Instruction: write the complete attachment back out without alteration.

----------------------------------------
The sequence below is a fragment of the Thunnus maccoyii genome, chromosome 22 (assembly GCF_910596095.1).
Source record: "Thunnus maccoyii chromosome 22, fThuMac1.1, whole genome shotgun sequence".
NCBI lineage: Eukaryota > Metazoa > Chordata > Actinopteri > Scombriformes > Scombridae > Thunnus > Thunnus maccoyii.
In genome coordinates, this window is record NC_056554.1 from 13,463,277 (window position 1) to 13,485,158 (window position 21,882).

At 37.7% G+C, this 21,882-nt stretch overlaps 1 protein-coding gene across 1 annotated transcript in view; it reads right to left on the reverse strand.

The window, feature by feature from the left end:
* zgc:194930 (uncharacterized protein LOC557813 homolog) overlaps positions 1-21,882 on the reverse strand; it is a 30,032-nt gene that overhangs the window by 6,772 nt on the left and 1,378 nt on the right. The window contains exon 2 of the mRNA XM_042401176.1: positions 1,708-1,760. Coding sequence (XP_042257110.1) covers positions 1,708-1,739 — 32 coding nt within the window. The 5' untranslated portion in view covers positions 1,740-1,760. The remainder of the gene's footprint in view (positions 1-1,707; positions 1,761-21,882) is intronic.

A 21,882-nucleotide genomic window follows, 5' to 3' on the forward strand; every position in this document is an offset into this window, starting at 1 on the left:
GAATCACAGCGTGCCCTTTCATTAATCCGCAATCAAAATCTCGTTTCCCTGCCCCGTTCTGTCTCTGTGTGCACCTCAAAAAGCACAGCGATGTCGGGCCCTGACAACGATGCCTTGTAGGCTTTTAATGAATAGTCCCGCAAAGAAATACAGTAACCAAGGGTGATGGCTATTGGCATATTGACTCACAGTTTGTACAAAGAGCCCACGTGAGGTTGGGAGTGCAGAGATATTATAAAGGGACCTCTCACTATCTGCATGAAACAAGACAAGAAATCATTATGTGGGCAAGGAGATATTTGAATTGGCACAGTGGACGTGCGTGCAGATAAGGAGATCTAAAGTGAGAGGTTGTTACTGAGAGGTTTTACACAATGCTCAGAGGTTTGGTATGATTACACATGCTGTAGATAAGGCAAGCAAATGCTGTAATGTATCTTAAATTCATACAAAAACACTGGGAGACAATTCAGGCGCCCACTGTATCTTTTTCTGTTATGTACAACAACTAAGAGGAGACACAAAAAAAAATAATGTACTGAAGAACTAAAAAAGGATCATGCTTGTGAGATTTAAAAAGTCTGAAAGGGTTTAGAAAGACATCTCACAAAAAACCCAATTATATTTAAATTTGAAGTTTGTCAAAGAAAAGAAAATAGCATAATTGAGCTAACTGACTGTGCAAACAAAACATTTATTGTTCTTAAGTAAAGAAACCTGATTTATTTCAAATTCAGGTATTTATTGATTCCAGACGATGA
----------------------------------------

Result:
The sequence below is a fragment of the Thunnus maccoyii genome, chromosome 22 (assembly GCF_910596095.1).
Source record: "Thunnus maccoyii chromosome 22, fThuMac1.1, whole genome shotgun sequence".
NCBI lineage: Eukaryota > Metazoa > Chordata > Actinopteri > Scombriformes > Scombridae > Thunnus > Thunnus maccoyii.
In genome coordinates, this window is record NC_056554.1 from 13,463,277 (window position 1) to 13,485,158 (window position 21,882).

At 37.7% G+C, this 21,882-nt stretch overlaps 1 protein-coding gene across 1 annotated transcript in view; it reads right to left on the reverse strand.

The window, feature by feature from the left end:
* zgc:194930 (uncharacterized protein LOC557813 homolog) overlaps positions 1-21,882 on the reverse strand; it is a 30,032-nt gene that overhangs the window by 6,772 nt on the left and 1,378 nt on the right. The window contains exon 2 of the mRNA XM_042401176.1: positions 1,708-1,760. Coding sequence (XP_042257110.1) covers positions 1,708-1,739 — 32 coding nt within the window. The 5' untranslated portion in view covers positions 1,740-1,760. The remainder of the gene's footprint in view (positions 1-1,707; positions 1,761-21,882) is intronic.

A 21,882-nucleotide genomic window follows, 5' to 3' on the forward strand; every position in this document is an offset into this window, starting at 1 on the left:
GAATCACAGCGTGCCCTTTCATTAATCCGCAATCAAAATCTCGTTTCCCTGCCCCGTTCTGTCTCTGTGTGCACCTCAAAAAGCACAGCGATGTCGGGCCCTGACAACGATGCCTTGTAGGCTTTTAATGAATAGTCCCGCAAAGAAATACAGTAACCAAGGGTGATGGCTATTGGCATATTGACTCACAGTTTGTACAAAGAGCCCACGTGAGGTTGGGAGTGCAGAGATATTATAAAGGGACCTCTCACTATCTGCATGAAACAAGACAAGAAATCATTATGTGGGCAAGGAGATATTTGAATTGGCACAGTGGACGTGCGTGCAGATAAGGAGATCTAAAGTGAGAGGTTGTTACTGAGAGGTTTTACACAATGCTCAGAGGTTTGGTATGATTACACATGCTGTAGATAAGGCAAGCAAATGCTGTAATGTATCTTAAATTCATACAAAAACACTGGGAGACAATTCAGGCGCCCACTGTATCTTTTTCTGTTATGTACAACAACTAAGAGGAGACACAAAAAAAAATAATGTACTGAAGAACTAAAAAAGGATCATGCTTGTGAGATTTAAAAAGTCTGAAAGGGTTTAGAAAGACATCTCACAAAAAACCCAATTATATTTAAATTTGAAGTTTGTCAAAGAAAAGAAAATAGCATAATTGAGCTAACTGACTGTGCAAACAAAACATTTATTGTTCTTAAGTAAAGAAACCTGATTTATTTCAAATTCAGGTATTTATTGATTCCAGACGATGA